Hollywood on Trial: Pellicano Trial Begins

Opening statements begin today in the federal trial of Anthony Pellicano, the Hollywood private eye charged with racketeering, wire fraud and a host of other crimes for using allegedly illegal means to dig up dirt on behalf of super-agent Michael Ovitz, "Die Hard" film director John McTiernan and other celebrity clients.

The self-styled private investigator to the stars gained acclaim for obtaining information that none of his competitors could. Unfortunately, say federal prosecutors, he got the scoops by wiretapping telephones and bribing police and phone company employees to search confidential databases for rap sheets, police reports and phone bills. He then used the information to win the upper hand in lawsuits, divorces and other legal proceedings. His services were so highly valued that his fees started at $25,000 per job and could easily soar to hundreds of thousands of dollars, according to prosecutors.

Joining him on trial are Mark Arneson, a former Los Angeles police sergeant whom Pellicano allegedly paid $2,500 a month to search confidential police databases; Rayford Earl Turner, a former SBC phone company employee who allegedly passed phone records to Pellicano; Kevin Kachikian, the inventor of Telesleuth, a device allegedly used to illegally tap phones; and Abner Nicherie, a relatively minor participant who in one case allegedly helped Pellicano translate wiretapped calls from Hebrew to English. All the defendants have pleaded innocent to the charges against them.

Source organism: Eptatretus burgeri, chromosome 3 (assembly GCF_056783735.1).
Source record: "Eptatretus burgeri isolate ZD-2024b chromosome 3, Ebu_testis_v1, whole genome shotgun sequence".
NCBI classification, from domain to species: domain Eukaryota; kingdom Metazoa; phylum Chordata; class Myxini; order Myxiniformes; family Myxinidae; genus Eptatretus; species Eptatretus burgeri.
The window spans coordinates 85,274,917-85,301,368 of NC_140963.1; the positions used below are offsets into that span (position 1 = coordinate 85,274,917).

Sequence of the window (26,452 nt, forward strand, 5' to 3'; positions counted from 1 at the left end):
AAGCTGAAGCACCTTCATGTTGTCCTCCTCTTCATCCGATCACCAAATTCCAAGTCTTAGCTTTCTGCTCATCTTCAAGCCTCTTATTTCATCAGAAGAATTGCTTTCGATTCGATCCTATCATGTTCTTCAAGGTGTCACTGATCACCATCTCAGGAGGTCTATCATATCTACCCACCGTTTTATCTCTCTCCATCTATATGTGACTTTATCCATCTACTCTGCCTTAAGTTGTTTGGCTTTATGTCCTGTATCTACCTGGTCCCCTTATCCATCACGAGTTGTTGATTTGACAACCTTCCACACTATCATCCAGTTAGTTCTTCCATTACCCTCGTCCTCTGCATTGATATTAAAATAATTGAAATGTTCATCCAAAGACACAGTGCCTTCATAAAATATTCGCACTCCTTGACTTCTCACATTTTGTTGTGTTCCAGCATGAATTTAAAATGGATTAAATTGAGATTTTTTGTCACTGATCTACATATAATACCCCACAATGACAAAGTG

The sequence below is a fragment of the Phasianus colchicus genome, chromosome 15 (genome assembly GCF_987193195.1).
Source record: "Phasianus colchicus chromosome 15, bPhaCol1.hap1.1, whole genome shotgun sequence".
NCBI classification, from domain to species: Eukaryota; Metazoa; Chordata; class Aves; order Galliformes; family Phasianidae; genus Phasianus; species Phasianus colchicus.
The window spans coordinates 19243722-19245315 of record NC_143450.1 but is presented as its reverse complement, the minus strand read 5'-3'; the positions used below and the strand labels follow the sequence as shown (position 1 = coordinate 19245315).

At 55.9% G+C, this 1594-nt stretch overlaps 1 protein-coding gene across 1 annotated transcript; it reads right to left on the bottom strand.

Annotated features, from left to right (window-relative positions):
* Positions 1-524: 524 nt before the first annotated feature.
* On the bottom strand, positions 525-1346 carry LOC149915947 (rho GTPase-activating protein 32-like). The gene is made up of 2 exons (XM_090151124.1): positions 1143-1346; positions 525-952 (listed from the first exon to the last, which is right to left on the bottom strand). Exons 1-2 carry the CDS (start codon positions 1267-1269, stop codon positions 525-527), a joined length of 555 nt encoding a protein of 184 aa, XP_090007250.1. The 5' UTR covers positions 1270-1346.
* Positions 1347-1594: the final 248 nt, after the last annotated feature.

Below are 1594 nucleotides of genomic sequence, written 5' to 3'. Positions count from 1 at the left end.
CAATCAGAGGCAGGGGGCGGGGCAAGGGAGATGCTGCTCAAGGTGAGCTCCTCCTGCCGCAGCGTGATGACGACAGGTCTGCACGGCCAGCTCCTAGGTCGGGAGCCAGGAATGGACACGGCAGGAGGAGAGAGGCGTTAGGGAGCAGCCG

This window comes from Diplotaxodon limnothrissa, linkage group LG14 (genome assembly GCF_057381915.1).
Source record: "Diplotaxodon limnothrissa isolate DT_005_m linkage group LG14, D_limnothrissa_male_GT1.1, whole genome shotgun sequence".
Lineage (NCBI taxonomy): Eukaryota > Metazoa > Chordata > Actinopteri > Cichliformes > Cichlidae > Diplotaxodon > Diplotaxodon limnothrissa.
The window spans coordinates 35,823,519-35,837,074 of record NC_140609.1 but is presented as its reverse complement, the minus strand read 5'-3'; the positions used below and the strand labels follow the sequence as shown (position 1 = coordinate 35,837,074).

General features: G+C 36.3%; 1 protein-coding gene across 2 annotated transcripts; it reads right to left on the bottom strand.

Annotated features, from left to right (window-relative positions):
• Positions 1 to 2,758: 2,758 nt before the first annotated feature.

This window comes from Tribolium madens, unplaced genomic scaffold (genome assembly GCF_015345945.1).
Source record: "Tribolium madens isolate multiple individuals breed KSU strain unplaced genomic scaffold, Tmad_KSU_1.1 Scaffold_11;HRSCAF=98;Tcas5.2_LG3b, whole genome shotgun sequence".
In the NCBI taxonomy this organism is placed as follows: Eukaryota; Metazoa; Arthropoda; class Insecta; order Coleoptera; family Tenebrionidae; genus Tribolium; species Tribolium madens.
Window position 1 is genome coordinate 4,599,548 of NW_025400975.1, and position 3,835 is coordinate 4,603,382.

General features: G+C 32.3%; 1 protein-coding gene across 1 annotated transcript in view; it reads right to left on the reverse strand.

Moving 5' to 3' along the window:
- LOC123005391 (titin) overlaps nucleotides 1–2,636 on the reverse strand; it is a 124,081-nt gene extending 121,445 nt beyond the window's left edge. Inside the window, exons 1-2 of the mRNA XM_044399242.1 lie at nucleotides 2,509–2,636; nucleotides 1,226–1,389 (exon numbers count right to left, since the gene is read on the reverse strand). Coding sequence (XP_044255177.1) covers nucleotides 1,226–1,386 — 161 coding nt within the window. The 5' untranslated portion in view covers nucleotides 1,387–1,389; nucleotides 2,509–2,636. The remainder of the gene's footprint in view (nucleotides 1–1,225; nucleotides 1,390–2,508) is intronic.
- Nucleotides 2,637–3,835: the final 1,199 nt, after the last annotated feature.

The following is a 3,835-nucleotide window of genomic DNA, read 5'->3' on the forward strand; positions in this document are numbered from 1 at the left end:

Headlining the prosecution's witness list are actors Keith Carradine, Farrah Fawcett, Sylvester Stallone and Garry Shandling as well as attorney Bertram Fields. There has been no indiction yet on when these witnesses may appear in the course of a trial expected to last from eight to 10 weeks.

Pellicano, a tough-talking, colorful character cut straight from the cloth of the classic Hollywood gumshoe, told the Associated Press in a recent interview from federal prison that he and his attorneys plan an aggressive defense.

"I'm not going to willfully hurt anyone,'' he said of celebrities and super-agents that plan to testify against him. "But I might ask questions … that might make people uncomfortable."

Prosecutors have said in court papers that Pellicano and his co-defendants collected as much as $2 million during the course of their illegal activities. They say celebrities that were the targets of Pellicano-led investigations include Stallone, Shandling and "Saturday Night Live'' comedian Kevin Nealon.

But despite his threat to bare the secrets of those who testify against him, Pellicano seemed to want to reassure other clients whom he believes have remained loyal to him that their private matters remain safe.

"There are a lot of celebrities' secrets I still hold, and I haven't broken a vow, even to the people I don't like,'' he told the AP. "If I was going to say something, I would have said something a long time ago."

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